Breaking Down Jason Witten's Injury Impact on Dallas Cowboys
First, as always, the bad news.
According to Ed Werder and Todd Archer of ESPN Dallas:
Witten suffered a "very serious" small laceration that caused bleeding but it is not ruptured, Cowboys coach Jason Garrett said Wednesday afternoon.
Now, for the good news.
In an article by Nick Eatman of the Cowboys' official website, Witten stated:
“Right now I’m doing alright,” Witten said although he only watched the Thursday morning walk-through practice. “I’m just going to take it a day at a time. Obviously, I’d be hard-pressed to imagine not being out there against the Giants. But there’s no timetable right now.”
Plus, Witten did tweet:
Thx for all the thoughts and prayers! Tough blow, but we won't be down for long. Looking forward to a great year for the Boys!— Jason Witten (@JasonWitten) August 17, 2012
With all that in mind, Cowboys fans and fantasy players everywhere have reason to be concerned. It's less than a month until Dallas opens up against the Giants on September 5, so let's analyze how Witten's injury affects Big D's offense.
Pressure on Receivers
As disappointing as any injury is to a player, Witten's does provide the Cowboys' receivers with an opportunity of greater establishment.
Last season Witten led Dallas in targets (117), receptions (79), yards (942) and was second on the team for first downs (47). That's a lot of eclectic production coming from a tight end with receivers like Dez Bryant and Miles Austin on the outside.
To this end, regardless of Witten's status early in the year, Bryant and Austin have no choice but to emerge as a dominant duo. Unfortunately, this was not the case in 2011 as Austin appeared in just 10 games and Bryant hit his best of 90 yards only one time.
Witten has easily been Big D's best, most reliable and consistent receiving weapon dating back to the 2004 and 2005 seasons where Vinny Testaverde and Drew Bledsoe were at the helm.
Yes you read that correctly, Vinny Testaverde.
The veteran tight end makes any quarterback look good and the beginning stages of 2012 will be interesting. Nevertheless, Austin and Bryant must make up for any potential lack of production from Witten.
If not, the Cowboys' season will be troublesome from the get go.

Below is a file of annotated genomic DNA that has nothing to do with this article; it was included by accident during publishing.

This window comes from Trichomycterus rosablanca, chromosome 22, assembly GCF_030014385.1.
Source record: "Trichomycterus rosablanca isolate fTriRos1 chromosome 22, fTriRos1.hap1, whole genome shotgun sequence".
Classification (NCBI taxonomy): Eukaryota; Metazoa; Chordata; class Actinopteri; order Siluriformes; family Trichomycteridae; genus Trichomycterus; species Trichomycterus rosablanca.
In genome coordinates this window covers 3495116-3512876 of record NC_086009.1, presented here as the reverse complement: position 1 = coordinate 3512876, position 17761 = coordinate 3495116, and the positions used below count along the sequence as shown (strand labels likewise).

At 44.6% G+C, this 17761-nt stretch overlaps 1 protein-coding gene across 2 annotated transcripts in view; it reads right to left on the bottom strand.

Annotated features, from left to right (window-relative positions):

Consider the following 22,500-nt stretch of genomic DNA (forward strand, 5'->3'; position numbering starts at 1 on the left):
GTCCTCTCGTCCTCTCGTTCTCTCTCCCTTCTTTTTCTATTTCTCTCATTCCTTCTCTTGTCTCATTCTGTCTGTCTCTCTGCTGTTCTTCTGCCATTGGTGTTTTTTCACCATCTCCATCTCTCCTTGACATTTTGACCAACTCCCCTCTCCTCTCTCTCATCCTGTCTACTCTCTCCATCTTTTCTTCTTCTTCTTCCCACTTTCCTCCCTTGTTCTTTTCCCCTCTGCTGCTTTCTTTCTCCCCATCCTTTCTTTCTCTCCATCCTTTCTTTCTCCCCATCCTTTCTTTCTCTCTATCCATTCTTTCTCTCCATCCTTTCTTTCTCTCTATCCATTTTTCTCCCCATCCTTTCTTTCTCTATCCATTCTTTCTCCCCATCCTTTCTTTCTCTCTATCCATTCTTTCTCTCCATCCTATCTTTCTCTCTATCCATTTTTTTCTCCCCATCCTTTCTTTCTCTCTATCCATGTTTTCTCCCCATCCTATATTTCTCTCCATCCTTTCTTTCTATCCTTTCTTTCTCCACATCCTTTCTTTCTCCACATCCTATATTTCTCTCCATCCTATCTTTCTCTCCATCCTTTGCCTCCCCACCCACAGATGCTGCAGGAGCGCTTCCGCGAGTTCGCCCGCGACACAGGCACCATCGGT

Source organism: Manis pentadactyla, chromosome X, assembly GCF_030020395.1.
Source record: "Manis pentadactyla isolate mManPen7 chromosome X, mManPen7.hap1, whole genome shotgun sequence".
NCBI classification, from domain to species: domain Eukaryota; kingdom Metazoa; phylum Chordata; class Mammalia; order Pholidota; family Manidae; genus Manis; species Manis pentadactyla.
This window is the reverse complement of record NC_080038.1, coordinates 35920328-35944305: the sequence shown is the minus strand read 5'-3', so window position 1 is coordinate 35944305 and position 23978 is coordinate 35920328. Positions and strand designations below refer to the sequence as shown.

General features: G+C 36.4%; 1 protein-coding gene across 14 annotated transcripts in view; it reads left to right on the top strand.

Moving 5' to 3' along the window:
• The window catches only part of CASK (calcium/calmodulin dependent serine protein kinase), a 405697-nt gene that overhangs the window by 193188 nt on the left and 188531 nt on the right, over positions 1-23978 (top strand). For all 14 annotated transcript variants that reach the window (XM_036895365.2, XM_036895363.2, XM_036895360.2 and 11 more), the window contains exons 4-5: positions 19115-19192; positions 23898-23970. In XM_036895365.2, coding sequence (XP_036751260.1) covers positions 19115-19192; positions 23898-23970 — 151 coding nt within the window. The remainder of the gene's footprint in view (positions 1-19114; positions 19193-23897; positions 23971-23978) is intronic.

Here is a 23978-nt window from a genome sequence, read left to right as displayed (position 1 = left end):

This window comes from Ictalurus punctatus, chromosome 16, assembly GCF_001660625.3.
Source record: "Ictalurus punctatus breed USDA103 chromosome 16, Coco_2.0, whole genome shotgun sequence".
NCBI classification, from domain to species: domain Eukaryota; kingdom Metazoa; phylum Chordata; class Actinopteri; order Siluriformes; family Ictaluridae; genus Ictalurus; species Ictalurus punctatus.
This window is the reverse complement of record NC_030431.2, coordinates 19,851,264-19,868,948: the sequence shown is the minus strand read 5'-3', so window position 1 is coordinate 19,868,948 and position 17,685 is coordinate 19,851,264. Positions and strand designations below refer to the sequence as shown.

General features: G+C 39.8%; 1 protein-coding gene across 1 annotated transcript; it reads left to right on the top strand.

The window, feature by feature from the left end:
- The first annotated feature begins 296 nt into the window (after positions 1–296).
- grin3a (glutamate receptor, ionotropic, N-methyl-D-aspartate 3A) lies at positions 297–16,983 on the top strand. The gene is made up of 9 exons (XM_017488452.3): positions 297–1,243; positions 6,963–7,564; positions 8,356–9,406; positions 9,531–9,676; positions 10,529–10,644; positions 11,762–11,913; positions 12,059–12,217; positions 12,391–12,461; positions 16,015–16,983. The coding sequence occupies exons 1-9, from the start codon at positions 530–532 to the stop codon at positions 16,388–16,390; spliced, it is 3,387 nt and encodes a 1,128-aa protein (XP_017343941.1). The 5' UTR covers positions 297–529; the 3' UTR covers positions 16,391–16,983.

The Tony Romo Adjustment
Since taking over the Cowboys' starting role in 2006, Tony Romo's favorite target has obviously been Jason Witten.
Three times in the past five seasons has Witten eclipsed the 1,000-yard mark and he's gained at least 900-plus every year since 2007 began. Now, though, Romo must prepare for the worst-case scenario and learn to adjust.
First of all is getting Bryant and Austin more frozen ropes in 2012, as they combined for 76 targets (106 receptions) and 1,507 yards with 16 scores last season. Elsewhere, the running backs will see more checkdowns out of the flats and quicker developing plays in general.
Whether it's slants, receiver screens, or short-yard outs, Dallas has to implement faster releases for Romo to widen a defense's initial coverage. This will take the pressure off Witten over the middle/underneath against better pass-defending linebackers and allow him to face more man-to-man situations.
He's always had Witten to rely on and this need of adjustment will only make Romo a more well-rounded signal-caller.
Lest we forget how well Romo adapted in 2011 into making Laurent Robinson a relevant target; never before had Robinson seen that kind of production and it certainly gave Big D's quarterback more confidence.
What to Expect From Defenses
Who is the most important target for Tony Romo?
More press coverage and Cover 2 looks will occur, forcing Bryant and Austin into tougher situations.
Witten's ability to beat any 'backer in single coverage really kept the Cowboys' offense open; however, more defensive aggression can be expected early in 2012.
Opponents will be blitzing opposite of where Witten lines up to negate him from getting open quickly over the middle. Additionally, his blocking skills are rendered moot unless he remains at the line on passing plays—which even if he's not 100 percent is still a disadvantage for Dallas.
More nickel and dime packages will also be present, because the Cowboys' have yet to really prove a consistent running game. 527 of DeMarco Murray's 897 yards came against the Rams, Seahawks and Bills last season.
That's just over 58 percent of Murray's rushing total for 2011.
So, they will see more jams at the line for outside receivers with safeties over the top, and Romo will get blitzed more. Blitzing forces the running backs to pass protect instead of release on delayed routes and find open space.
Then there's at least one inside linebacker responsible for zoning off on any underneath routes and all second level coverage defenders playing up to the shallow patterns. In short, the defenses will be playing more physical and emphasize on keeping everything in front to capitalize on Witten's potential limitations.
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